Same with Rasheed Wallace and Rip Hamilton. Rasheed, always a volatile personality, became tainted by the Portland “Jail Blazers” slur. The Pistons were his third NBA stop – fourth, technically, though he played only one game for Atlanta before the Hawks flipped him to Detroit at the ’04 trade deadline. Hamilton had spent three years in Washington under the withering scrutiny of player/team president Michael Jordan, an impossible situation for a young shooting guard trying to emerge from Jordan’s immense shadow.
Even Tayshaun Prince had reason for a chip-on-the-shoulder mentality. In a 2002 draft that produced very little star power, Prince – despite spending four years under the NCAA’s brightest lights at Kentucky – lasted until the 22nd pick, watching these seven players go directly in front of him: Jiri Welsch, Juan Dixon, Curtis Borchardt, Ryan Humphrey, Kareem Rush, Qyntel Woods and Casey Jacobsen.
They were a solid team but less than a contender until Joe Dumars twisted arms in Atlanta and Boston to beat the clock by minutes in a three-team deal that cost the Pistons ridiculously little, on balance, to add Rasheed Wallace at the ’04 trade deadline.. (Bonus: They also got Mike James in the deal, and he proved a key figure in the playoff run.)
And for as wondrous as the package he brought to Detroit truly was, it was really more about how dropping him into the puzzle completed the picture. He took them from a good defensive team to an all-time great one. His low-post presence complemented the offensive rebounding of Ben Wallace and the perimeter precision of Billups, Hamilton and Prince.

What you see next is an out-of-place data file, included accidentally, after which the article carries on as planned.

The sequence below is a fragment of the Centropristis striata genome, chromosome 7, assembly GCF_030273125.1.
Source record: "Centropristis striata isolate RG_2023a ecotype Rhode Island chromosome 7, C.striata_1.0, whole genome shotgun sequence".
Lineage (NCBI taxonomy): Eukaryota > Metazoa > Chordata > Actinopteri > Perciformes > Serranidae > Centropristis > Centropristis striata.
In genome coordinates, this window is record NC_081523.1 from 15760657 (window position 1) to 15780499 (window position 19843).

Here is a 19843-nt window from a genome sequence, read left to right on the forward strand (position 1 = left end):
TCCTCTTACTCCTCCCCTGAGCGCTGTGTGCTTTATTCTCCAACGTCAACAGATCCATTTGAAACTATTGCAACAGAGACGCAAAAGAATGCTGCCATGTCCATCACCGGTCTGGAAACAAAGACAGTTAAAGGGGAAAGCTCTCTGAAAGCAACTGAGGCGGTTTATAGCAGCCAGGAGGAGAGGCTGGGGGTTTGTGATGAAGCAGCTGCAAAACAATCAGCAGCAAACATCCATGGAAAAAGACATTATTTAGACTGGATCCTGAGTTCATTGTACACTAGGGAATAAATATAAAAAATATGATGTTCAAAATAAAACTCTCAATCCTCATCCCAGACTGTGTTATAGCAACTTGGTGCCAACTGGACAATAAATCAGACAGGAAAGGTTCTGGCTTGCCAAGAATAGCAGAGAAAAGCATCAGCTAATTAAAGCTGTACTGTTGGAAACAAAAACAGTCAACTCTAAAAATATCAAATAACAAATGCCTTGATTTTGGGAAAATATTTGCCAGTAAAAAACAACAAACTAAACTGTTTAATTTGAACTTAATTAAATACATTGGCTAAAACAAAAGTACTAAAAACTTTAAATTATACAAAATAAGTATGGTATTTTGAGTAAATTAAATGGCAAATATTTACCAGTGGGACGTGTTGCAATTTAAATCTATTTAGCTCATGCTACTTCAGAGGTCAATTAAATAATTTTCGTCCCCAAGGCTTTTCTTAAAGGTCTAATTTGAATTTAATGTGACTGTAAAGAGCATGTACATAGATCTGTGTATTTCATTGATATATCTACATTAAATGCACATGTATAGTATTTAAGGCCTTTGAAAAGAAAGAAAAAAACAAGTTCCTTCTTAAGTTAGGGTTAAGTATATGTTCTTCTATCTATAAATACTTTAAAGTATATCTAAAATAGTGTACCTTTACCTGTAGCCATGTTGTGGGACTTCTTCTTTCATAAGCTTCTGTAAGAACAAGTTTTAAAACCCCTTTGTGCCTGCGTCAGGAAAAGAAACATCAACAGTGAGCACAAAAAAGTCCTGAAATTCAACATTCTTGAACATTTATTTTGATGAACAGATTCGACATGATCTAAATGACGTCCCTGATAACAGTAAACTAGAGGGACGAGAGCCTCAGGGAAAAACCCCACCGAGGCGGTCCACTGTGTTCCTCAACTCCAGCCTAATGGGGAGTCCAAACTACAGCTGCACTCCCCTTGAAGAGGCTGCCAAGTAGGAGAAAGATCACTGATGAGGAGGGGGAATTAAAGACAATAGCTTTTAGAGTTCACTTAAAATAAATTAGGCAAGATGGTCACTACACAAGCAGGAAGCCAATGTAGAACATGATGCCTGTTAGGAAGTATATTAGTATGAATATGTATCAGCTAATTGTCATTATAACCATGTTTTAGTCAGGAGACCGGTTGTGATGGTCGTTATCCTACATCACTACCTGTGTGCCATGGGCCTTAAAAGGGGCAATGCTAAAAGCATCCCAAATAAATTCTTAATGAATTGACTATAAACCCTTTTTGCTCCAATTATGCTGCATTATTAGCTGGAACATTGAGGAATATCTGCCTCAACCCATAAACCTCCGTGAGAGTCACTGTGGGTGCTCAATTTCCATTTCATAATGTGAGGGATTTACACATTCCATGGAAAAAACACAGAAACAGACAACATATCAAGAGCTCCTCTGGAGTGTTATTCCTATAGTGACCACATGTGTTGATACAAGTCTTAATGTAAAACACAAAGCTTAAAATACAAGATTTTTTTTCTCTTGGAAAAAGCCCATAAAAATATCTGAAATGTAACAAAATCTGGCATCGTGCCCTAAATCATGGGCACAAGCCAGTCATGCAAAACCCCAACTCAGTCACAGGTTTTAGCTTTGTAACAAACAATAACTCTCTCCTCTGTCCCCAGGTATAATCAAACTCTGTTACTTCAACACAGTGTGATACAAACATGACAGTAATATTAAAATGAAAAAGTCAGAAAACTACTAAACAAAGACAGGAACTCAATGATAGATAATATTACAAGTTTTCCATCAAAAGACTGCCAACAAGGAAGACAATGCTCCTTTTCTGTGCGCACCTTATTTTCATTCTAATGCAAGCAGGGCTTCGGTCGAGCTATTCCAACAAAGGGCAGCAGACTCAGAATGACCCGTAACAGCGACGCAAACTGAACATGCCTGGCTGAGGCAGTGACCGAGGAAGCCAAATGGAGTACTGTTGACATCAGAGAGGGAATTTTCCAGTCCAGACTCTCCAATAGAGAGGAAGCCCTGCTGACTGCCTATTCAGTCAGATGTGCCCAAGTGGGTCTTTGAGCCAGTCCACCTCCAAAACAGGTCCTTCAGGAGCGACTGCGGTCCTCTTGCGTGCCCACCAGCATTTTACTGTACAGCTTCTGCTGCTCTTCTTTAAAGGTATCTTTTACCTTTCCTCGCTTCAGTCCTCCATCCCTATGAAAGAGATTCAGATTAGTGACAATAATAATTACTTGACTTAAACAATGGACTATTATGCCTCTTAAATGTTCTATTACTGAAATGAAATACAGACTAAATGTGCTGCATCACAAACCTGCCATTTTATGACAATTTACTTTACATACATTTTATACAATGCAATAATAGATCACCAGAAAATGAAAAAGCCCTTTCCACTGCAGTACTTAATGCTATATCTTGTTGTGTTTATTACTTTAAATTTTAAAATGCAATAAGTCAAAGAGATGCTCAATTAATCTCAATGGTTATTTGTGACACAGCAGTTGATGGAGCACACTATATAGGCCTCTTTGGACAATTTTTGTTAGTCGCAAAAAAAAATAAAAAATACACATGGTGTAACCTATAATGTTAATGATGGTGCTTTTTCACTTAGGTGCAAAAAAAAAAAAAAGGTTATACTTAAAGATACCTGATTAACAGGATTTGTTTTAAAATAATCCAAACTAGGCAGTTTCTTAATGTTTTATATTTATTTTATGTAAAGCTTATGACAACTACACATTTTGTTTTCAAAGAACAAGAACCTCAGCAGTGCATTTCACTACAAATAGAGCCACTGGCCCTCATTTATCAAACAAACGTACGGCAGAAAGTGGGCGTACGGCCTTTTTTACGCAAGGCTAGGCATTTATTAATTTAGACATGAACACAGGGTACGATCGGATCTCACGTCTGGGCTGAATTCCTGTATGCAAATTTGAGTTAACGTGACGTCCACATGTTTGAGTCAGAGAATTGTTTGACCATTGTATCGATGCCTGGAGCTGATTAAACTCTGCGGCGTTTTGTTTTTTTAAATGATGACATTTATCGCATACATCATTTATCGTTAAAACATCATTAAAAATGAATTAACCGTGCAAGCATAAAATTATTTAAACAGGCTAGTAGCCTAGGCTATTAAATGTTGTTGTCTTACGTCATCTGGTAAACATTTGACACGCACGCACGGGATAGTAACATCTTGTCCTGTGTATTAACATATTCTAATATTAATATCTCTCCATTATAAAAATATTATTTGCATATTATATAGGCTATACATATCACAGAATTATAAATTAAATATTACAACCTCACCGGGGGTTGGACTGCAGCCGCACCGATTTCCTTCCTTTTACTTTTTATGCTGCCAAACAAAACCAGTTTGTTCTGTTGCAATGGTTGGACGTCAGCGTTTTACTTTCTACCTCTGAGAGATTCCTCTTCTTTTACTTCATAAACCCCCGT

Remarkably, their personalities suited the whole just as their skill sets meshed. In both respects, the total exceeded the sum of considerable parts.
Theirs was a collective leadership. When a need arose, either during a game or within the dynamic of the locker room, whoever had the ability to fill it instinctively stepped forward to do so. Larry Brown was the ideal coach for them, not only brilliant at fitting the puzzle pieces together but – as a guy who so naturally commanded respect – among the very few who could push as hard as he pushed without turning off a bunch of players who came to Detroit feeling unappreciated.
That was what always resonated with their fans about that team. It was an underdog team for an underdog town. They’ll always lament the near-miss repeat – the Game 7 loss at San Antonio in the 2005 Finals – and always regret not matching or exceeding the Bad Boys’ two titles. But they won the hearts of their fans, a hold on their city that isn’t showing any signs of lessening a decade out.